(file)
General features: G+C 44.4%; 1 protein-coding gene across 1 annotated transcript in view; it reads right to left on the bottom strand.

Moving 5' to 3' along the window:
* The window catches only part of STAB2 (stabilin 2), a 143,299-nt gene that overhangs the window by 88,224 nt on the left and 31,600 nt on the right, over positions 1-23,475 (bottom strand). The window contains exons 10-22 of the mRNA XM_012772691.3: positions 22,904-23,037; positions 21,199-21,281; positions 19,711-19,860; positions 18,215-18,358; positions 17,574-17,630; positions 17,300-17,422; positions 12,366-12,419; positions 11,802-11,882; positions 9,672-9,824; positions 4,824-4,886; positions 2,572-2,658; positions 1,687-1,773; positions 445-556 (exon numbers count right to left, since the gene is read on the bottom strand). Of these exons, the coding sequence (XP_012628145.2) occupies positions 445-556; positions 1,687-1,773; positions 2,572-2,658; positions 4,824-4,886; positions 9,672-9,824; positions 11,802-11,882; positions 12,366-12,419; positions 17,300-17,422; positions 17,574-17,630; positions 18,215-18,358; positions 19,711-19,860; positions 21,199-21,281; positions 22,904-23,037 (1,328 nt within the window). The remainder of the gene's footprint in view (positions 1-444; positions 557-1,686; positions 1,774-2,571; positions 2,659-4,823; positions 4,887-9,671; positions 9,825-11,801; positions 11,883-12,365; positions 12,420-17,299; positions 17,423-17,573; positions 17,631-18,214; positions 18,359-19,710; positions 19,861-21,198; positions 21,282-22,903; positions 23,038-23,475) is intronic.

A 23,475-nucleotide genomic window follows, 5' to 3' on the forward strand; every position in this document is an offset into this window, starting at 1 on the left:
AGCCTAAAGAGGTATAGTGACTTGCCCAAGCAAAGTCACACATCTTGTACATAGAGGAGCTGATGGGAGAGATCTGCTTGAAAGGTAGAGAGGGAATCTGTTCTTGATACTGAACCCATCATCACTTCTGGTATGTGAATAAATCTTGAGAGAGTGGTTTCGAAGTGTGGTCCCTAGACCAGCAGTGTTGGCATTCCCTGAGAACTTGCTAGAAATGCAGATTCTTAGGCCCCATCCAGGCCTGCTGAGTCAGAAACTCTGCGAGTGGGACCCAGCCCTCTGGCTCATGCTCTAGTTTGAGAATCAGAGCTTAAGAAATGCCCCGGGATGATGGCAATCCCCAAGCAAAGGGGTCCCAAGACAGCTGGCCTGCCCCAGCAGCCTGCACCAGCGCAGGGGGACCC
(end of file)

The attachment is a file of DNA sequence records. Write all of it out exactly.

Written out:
General features: G+C 44.4%; 1 protein-coding gene across 1 annotated transcript in view; it reads right to left on the bottom strand.

Moving 5' to 3' along the window:
* The window catches only part of STAB2 (stabilin 2), a 143,299-nt gene that overhangs the window by 88,224 nt on the left and 31,600 nt on the right, over positions 1-23,475 (bottom strand). The window contains exons 10-22 of the mRNA XM_012772691.3: positions 22,904-23,037; positions 21,199-21,281; positions 19,711-19,860; positions 18,215-18,358; positions 17,574-17,630; positions 17,300-17,422; positions 12,366-12,419; positions 11,802-11,882; positions 9,672-9,824; positions 4,824-4,886; positions 2,572-2,658; positions 1,687-1,773; positions 445-556 (exon numbers count right to left, since the gene is read on the bottom strand). Of these exons, the coding sequence (XP_012628145.2) occupies positions 445-556; positions 1,687-1,773; positions 2,572-2,658; positions 4,824-4,886; positions 9,672-9,824; positions 11,802-11,882; positions 12,366-12,419; positions 17,300-17,422; positions 17,574-17,630; positions 18,215-18,358; positions 19,711-19,860; positions 21,199-21,281; positions 22,904-23,037 (1,328 nt within the window). The remainder of the gene's footprint in view (positions 1-444; positions 557-1,686; positions 1,774-2,571; positions 2,659-4,823; positions 4,887-9,671; positions 9,825-11,801; positions 11,883-12,365; positions 12,420-17,299; positions 17,423-17,573; positions 17,631-18,214; positions 18,359-19,710; positions 19,861-21,198; positions 21,282-22,903; positions 23,038-23,475) is intronic.

A 23,475-nucleotide genomic window follows, 5' to 3' on the forward strand; every position in this document is an offset into this window, starting at 1 on the left:
AGCCTAAAGAGGTATAGTGACTTGCCCAAGCAAAGTCACACATCTTGTACATAGAGGAGCTGATGGGAGAGATCTGCTTGAAAGGTAGAGAGGGAATCTGTTCTTGATACTGAACCCATCATCACTTCTGGTATGTGAATAAATCTTGAGAGAGTGGTTTCGAAGTGTGGTCCCTAGACCAGCAGTGTTGGCATTCCCTGAGAACTTGCTAGAAATGCAGATTCTTAGGCCCCATCCAGGCCTGCTGAGTCAGAAACTCTGCGAGTGGGACCCAGCCCTCTGGCTCATGCTCTAGTTTGAGAATCAGAGCTTAAGAAATGCCCCGGGATGATGGCAATCCCCAAGCAAAGGGGTCCCAAGACAGCTGGCCTGCCCCAGCAGCCTGCACCAGCGCAGGGGGACCC